Preparing the pork ribs at Rudy's BBQ, Austin, Texas (photo by Simone Cannon)
We are spending our winter in Texas this year since we have some personal matters to take care of that require us to stay within striking distance of Houston and decided to make the best of things, so started hitting the BBQ joints at top speed. When in Rome and all that. For the uninitiated, BBQ in the United States can be very different depending where you happen to be standing in line, which is usually how you will order your meal, cafeteria style with a tray. Sauces (tomato-, mustard-, vinegar-based or none at all), meats (beef, pork, chicken, mutton) and smoking and grilling techniques change dramatically in different regions of the Carolinas, the Southwest or Chicago. Texas, as the state motto makes clear, is a whole other country. The star of Texas BBQ is long-smoked beef brisket with a black pepper crust and sauce served on the side.
Chopping slow-cooked brisket: like buttah! (photo by Simone Cannon)
Well-cooked brisket needs no sauce or, for that matter, no knife. It should just break apart into tasty, tasty morsels. We learned from our more BBQ-savvy friends to always ask for "moist" brisket and ask to see it before they serve it to you. Due to Texas's many cattle ranches, beef is the main meat served, but pork ribs, pulled pork and sausage are usually also available. BBQ is sold by the pound, so if you like pork ribs, which are no question an absolutely delicious, but costly (at $16-$18 a pound) order, ask for pulled pork instead. That way, you are paying for all meat, not bones and fat. And BBQ is not cheap. A couple of slices of brisket, a couple of ribs, some cole slaw, beans and a local craft beer (in my opinion, the only viable beverage option with BBQ) will run you about $25 a person.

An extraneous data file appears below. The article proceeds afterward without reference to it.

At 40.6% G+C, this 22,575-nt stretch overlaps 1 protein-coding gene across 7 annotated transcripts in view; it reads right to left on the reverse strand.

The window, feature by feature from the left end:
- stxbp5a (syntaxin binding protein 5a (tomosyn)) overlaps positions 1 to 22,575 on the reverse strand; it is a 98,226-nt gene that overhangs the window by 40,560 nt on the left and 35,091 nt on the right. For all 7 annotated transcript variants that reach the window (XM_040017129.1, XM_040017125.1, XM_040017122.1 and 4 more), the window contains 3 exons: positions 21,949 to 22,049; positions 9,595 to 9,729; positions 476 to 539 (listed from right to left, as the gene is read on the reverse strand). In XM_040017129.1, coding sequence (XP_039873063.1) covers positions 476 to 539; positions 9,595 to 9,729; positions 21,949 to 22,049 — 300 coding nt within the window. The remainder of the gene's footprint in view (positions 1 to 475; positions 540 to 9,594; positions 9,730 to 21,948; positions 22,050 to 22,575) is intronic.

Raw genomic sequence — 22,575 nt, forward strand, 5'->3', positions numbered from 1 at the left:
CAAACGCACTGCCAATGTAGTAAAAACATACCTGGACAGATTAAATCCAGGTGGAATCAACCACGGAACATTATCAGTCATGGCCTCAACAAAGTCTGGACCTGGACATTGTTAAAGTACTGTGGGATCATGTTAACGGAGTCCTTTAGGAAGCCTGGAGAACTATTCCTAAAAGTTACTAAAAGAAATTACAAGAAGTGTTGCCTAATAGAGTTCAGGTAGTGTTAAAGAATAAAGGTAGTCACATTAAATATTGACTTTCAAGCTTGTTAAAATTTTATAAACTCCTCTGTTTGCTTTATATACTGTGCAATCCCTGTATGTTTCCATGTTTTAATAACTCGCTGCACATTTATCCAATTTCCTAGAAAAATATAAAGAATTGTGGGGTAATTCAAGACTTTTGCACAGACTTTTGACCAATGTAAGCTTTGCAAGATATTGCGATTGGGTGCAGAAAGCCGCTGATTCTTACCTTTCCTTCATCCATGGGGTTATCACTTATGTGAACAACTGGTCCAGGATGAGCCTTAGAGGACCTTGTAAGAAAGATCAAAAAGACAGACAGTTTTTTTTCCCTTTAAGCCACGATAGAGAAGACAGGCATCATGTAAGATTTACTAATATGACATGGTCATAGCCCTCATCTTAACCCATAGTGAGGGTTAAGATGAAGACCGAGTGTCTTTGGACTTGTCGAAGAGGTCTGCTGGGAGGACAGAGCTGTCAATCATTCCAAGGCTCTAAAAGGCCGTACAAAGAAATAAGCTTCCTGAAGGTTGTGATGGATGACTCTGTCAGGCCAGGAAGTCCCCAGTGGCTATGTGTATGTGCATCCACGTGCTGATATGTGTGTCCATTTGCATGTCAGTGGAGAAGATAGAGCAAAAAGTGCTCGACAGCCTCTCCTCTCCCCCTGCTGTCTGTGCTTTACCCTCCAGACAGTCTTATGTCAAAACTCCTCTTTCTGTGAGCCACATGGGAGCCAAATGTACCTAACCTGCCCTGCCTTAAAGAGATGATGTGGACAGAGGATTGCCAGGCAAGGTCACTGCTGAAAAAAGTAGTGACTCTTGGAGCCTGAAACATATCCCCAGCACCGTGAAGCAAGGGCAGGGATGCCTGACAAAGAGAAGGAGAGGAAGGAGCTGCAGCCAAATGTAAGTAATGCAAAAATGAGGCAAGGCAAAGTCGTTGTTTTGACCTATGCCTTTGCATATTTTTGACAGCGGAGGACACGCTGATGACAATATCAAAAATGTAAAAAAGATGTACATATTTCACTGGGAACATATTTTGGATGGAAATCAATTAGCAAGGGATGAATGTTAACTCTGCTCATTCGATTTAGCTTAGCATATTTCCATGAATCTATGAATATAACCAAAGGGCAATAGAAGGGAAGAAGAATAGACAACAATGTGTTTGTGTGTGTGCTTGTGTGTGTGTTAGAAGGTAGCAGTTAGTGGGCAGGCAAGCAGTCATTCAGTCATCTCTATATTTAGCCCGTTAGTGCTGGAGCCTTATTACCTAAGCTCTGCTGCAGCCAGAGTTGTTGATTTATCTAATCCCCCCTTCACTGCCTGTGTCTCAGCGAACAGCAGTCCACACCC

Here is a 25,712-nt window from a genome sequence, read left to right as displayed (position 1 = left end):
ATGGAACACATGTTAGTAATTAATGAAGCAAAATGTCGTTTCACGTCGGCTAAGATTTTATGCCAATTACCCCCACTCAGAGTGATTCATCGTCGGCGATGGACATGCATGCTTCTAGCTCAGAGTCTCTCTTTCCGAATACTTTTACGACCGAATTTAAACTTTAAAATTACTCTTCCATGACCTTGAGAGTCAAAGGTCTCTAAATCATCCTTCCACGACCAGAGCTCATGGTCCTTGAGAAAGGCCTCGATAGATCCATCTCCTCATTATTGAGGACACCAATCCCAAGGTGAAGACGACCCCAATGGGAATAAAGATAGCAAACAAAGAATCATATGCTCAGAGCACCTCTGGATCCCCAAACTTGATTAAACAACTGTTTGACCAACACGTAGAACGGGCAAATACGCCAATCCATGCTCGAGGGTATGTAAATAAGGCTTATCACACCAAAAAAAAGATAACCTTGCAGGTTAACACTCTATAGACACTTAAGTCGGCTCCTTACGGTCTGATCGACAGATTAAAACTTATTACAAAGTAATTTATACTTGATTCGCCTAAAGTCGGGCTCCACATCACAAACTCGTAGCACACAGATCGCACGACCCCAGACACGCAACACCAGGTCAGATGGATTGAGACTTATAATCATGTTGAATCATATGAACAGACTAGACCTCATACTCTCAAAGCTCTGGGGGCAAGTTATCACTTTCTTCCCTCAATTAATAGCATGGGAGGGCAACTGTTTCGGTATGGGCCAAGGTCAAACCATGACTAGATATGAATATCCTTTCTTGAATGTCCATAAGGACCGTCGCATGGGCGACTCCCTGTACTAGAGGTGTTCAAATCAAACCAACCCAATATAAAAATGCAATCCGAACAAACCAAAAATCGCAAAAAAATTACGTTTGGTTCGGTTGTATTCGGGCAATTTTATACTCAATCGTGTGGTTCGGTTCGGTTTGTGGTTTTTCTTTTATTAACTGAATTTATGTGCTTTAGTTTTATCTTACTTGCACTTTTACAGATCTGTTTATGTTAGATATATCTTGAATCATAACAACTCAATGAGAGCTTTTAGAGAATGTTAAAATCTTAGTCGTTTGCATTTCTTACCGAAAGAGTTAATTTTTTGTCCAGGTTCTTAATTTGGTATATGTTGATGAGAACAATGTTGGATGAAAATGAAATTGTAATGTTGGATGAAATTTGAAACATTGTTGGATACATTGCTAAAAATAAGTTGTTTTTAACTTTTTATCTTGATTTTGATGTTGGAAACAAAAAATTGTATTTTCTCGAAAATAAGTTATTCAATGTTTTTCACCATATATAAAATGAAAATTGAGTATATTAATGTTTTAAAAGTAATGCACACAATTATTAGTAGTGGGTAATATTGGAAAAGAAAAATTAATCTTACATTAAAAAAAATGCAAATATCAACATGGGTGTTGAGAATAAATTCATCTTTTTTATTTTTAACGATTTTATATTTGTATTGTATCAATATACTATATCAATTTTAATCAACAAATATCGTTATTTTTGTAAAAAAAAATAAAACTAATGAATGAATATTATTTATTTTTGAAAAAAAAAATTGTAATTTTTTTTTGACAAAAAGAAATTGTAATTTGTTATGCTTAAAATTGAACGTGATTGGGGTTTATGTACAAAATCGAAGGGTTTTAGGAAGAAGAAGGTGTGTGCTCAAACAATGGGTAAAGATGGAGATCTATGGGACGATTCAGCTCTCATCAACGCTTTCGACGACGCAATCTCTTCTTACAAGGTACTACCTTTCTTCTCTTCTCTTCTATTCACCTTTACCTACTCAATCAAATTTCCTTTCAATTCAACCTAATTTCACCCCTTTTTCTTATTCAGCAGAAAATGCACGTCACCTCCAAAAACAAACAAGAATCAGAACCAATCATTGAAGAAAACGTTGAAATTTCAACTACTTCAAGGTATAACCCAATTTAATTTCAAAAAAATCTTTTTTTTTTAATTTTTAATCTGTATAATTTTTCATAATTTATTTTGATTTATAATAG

No plates, just juicy, smoky deliciousness (photo by Simone Cannon)
As always, there are outstanding to mediocre BBQ places everywhere; always check with locals or on sites such as Chowhound or Yelp. Just be prepared for long waits: word spreads far and wide about great places, especially through social media. If you want to sample BBQ at Franklin's, for example, one of the best places in Austin, you can expect to join the customer line at 5am and wait for several hours before being served. They close when they run out of meat, typically around 11am. Austinites regularly pay people to stand in line for them. We found all this out by accident when we asked someone what time Franklin's opened for dinner and he laughed out loud. We visited several other places, which were so-so, but really enjoyed Rudy's which required only a short wait and had pleasant, helpful employees, a good choice of local beers and, most importantly, smoky, succulent meat.
Slicing sausages (photo by Simone Cannon)